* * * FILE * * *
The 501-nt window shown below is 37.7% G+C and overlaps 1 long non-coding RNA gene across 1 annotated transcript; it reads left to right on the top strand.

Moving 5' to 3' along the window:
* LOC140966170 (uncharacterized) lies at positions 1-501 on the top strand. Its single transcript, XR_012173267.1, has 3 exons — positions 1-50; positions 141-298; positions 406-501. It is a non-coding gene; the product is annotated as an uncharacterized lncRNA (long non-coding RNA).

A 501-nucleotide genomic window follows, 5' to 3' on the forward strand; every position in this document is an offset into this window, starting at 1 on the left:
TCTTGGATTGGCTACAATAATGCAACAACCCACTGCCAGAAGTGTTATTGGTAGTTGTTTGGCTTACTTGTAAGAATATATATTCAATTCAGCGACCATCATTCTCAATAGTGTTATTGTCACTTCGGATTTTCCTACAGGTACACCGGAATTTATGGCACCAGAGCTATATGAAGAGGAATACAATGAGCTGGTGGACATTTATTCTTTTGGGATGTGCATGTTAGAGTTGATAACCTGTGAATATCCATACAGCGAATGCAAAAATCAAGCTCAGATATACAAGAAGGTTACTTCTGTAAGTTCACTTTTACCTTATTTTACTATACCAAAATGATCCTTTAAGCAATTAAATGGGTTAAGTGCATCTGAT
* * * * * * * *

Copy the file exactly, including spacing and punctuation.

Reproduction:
The 501-nt window shown below is 37.7% G+C and overlaps 1 long non-coding RNA gene across 1 annotated transcript; it reads left to right on the top strand.

Moving 5' to 3' along the window:
* LOC140966170 (uncharacterized) lies at positions 1-501 on the top strand. Its single transcript, XR_012173267.1, has 3 exons — positions 1-50; positions 141-298; positions 406-501. It is a non-coding gene; the product is annotated as an uncharacterized lncRNA (long non-coding RNA).

A 501-nucleotide genomic window follows, 5' to 3' on the forward strand; every position in this document is an offset into this window, starting at 1 on the left:
TCTTGGATTGGCTACAATAATGCAACAACCCACTGCCAGAAGTGTTATTGGTAGTTGTTTGGCTTACTTGTAAGAATATATATTCAATTCAGCGACCATCATTCTCAATAGTGTTATTGTCACTTCGGATTTTCCTACAGGTACACCGGAATTTATGGCACCAGAGCTATATGAAGAGGAATACAATGAGCTGGTGGACATTTATTCTTTTGGGATGTGCATGTTAGAGTTGATAACCTGTGAATATCCATACAGCGAATGCAAAAATCAAGCTCAGATATACAAGAAGGTTACTTCTGTAAGTTCACTTTTACCTTATTTTACTATACCAAAATGATCCTTTAAGCAATTAAATGGGTTAAGTGCATCTGAT